McCain Heads To Colombia, Already Tied To Country By Lobbyists
On Tuesday, Sen. John McCain will travel to Colombia to highlight his support for a free trade pact with that country.
It is a trip that comes with a share of political risk. While the Arizona Republican is hoping to showcase his command of the world stage, his venture south of the border raises concerns from those opposed to his trade policies. Already, his position as an independent arbitrator on Colombia - a country often criticized for its labor and human rights practices - is undermined by a bevy of advisers who have earned large amounts either lobbying for the Colombia Free Trade Agreement, or representing corporations that do business with that country.
On some occasions, these companies have been linked to the killings of union workers and other civilians, sometimes in collusion with Colombia's government or allied paramilitary groups.
McCain's chief political adviser, Charlie Black, represented the oil-giant Occidental Petroleum from 2001 through 2007, in the process earning $1.6 million in fees for his firm, according to lobbying records. Among the issues on which he lobbied included the Colombia Free Trade Agreement (though also general energy topics concerning Middle East countries). Occidental gained a certain amount of political infamy when its security company was accused of bombing a Colombian village and killing 17 civilians in 1998. The company, which works with the country's military forces to protect an oil pipeline, denied involvement in the attack. But in 2007, Occidental again found itself in the midst of a human-rights mess, this time accused in congressional testimony of being "complicit" - with several other major corporations - in the murder of three labor leaders.
Black isn't the only McCain confidante with connections to companies pushing for free trade with Colombia. Kirk Blalock, a bundler who has raised at least $250,000 for the Senator, lobbied on behalf of American Forest & Paper Association, Ford Motor company, General Pharmaceutical Association, and Miller Brewing, all of which have championed the Colombia Free Trade Agreement.
Peter Madigan, another top fundraiser for the presumptive GOP nominee, was described as a lobbyist who "works for the government of Colombia" to "promote a U.S.-Colombia free-trade agreement" by ABC News. A lobbyist at Johnson, Madigan, Peck, Boland & Stewart, Madigan's clients include Philip Morris, Arthur Andersen, Charles Schwab, Goldman Sachs, Shell Oil and Verizon. His firm, ABC wrote, has "distributed papers defending Colombian President Alvaro Uribe against allegations of ties to paramilitary groups, and promoting the controversial anti-drug program 'Plan Colombia' as achieving 'strengthening human rights.'"
Meanwhile, Susan Nelson, McCain's finance director, and Tom Loeffler, the recently resigned national finance chairman, both lobbied in the past for the Colombia FTA on behalf of Footwear Distributors and Retailers of America. In the process they earned tens of thousands of dollars for their firm, The Loeffler Group.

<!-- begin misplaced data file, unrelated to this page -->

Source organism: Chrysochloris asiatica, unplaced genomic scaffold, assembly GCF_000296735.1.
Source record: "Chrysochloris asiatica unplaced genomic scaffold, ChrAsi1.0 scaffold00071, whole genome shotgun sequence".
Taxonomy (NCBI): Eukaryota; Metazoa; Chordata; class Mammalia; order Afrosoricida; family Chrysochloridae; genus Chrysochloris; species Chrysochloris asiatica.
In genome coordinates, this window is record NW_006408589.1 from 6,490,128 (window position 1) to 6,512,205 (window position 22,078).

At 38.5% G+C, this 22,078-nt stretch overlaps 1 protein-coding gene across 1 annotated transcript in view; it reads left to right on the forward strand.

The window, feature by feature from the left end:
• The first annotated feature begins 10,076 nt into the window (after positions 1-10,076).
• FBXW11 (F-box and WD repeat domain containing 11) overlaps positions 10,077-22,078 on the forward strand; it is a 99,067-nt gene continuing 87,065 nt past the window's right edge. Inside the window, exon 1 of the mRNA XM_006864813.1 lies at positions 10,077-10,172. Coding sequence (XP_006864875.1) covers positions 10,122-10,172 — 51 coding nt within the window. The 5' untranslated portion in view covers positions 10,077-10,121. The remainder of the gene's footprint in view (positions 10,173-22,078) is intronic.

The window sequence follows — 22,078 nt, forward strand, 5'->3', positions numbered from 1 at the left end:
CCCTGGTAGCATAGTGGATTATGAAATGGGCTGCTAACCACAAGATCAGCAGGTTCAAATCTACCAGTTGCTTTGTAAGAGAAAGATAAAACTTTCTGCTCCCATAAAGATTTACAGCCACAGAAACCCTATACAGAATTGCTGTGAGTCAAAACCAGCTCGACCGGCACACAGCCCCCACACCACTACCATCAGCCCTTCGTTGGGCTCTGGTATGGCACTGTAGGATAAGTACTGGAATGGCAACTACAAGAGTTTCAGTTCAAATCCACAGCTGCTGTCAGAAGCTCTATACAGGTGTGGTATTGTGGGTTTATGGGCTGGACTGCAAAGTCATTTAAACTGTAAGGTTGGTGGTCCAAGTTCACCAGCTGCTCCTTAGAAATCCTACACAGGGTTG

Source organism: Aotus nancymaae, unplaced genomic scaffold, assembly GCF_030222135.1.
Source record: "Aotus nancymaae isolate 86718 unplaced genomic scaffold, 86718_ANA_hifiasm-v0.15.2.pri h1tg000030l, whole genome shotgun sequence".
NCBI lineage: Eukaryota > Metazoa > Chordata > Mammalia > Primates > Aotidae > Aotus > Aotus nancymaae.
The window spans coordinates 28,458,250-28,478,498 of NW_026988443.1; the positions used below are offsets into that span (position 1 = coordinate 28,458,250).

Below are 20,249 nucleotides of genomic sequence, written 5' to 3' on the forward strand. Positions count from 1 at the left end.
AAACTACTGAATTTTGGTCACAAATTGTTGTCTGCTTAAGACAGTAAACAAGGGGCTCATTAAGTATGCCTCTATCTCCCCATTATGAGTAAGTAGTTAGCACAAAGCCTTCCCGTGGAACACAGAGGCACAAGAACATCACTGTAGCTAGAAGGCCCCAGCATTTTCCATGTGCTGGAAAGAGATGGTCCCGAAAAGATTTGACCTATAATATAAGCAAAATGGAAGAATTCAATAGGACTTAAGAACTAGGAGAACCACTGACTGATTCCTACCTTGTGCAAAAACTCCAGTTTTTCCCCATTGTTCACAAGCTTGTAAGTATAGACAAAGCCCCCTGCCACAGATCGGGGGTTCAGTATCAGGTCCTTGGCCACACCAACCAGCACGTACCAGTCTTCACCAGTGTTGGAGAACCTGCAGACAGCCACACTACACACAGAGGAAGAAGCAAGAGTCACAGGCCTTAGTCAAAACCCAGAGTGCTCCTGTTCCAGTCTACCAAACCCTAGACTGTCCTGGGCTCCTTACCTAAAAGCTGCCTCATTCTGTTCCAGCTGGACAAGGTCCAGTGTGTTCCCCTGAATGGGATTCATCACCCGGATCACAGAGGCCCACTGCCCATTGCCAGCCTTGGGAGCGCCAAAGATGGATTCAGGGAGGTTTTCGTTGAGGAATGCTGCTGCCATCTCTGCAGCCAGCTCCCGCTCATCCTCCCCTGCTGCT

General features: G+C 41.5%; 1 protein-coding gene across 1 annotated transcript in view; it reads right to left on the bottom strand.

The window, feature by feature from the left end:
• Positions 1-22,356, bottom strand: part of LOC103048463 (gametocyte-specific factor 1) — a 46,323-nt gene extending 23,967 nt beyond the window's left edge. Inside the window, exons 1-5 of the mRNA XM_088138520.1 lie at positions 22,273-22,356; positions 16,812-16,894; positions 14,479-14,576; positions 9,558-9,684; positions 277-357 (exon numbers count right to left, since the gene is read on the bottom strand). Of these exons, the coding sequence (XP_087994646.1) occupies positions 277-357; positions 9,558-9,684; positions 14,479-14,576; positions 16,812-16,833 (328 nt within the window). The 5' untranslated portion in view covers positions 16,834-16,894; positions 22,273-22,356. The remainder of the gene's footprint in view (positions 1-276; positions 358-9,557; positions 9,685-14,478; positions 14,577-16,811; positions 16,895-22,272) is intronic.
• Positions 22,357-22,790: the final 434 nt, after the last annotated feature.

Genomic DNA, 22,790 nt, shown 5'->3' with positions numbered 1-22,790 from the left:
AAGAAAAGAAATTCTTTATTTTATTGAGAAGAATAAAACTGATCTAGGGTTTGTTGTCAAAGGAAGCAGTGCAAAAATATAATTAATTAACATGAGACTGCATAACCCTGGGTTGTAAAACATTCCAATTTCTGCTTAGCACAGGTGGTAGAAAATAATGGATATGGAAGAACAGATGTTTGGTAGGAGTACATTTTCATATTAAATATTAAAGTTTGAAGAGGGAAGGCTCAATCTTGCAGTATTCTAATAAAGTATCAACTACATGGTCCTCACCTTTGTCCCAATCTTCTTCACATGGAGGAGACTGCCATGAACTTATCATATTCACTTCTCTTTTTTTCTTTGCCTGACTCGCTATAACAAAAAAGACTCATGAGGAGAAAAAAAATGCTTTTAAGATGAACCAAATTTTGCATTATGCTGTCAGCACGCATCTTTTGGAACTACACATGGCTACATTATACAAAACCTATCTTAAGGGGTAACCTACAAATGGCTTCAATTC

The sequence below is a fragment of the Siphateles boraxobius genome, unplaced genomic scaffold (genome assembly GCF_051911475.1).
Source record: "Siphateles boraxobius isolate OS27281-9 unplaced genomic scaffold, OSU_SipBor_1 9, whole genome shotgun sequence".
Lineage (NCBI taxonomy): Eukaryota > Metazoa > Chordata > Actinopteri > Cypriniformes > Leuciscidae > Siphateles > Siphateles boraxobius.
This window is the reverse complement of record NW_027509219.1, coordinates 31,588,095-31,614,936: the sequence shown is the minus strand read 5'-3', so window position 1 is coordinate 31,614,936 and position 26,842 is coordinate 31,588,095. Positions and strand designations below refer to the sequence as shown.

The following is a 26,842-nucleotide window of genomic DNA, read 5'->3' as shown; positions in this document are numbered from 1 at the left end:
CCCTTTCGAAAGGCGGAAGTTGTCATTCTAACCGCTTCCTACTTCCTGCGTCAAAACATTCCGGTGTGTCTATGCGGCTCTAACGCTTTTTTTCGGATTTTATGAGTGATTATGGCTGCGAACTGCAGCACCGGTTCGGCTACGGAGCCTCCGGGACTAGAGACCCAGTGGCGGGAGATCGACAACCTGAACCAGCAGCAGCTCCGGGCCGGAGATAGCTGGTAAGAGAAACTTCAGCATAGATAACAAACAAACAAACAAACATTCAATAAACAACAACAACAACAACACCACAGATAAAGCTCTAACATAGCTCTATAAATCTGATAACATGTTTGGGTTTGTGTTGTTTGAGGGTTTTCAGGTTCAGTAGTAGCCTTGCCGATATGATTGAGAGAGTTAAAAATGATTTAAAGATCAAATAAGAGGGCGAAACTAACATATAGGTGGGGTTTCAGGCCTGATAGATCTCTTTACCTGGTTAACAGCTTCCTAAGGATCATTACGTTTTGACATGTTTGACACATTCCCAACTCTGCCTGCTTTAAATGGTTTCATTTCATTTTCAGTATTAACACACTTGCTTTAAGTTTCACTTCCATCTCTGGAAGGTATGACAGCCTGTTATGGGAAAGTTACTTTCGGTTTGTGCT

"It seems that McCain's entire brain trust is pushing for these trade deals," said Bill Holland, deputy director of Global Trade Watch. "And after the primaries, when we have seen that Americans are overwhelming rejecting the current model, to have all these advisers pushing it is a bad sign."
McCain himself seemed to acknowledge that improvements were needed in the Colombian government's human rights record during a press conference on Monday. But he cast President Uribe's moves in targeting and cracking down on labor leaders and political foes as functions of his goverment's broader, more noble, battle against domestic terrorism.
The U.S. should not "throw out the entire theory of free trade" aside, said the Senator. "Failure to ratify the free trade agreement sends a message throughout the hemisphere: If you're a friend of the United States, don't count on them."
But prominent labor figures and progressives in the United States -- not to mention opponents of free trade -- contend that it is a U.S. imperative to persuade Colombia to adjust its labor laws. Citing the murder of 39 trade unionists in 2007 (and more than 2,500 such deaths since 1986), they argue that companies that do business in Colombia, and those that use the government's military arm to protect their position, "bear an enormous responsibility" for these abuses. And that it would be hard for any president to persuade these corporations if their lobbyists are on the payroll.
"It is unconscionable that American companies would essentially buy into the system of terror that the paramilitary organizations are inflicting on the country," said Thea Lee, Policy Director at AFL-CIO. "We would certainly call on any American company operating in the country not to team up with the paramilitaries.
"This whole idea that [McCain] goes down to Colombia to show himself as a great statesman and he won't say anything critical of the Uribe government, and he has staffers who are paid lobbyists for some of the companies guilty in this discussion, I can't imagine who is advising him on this strategy."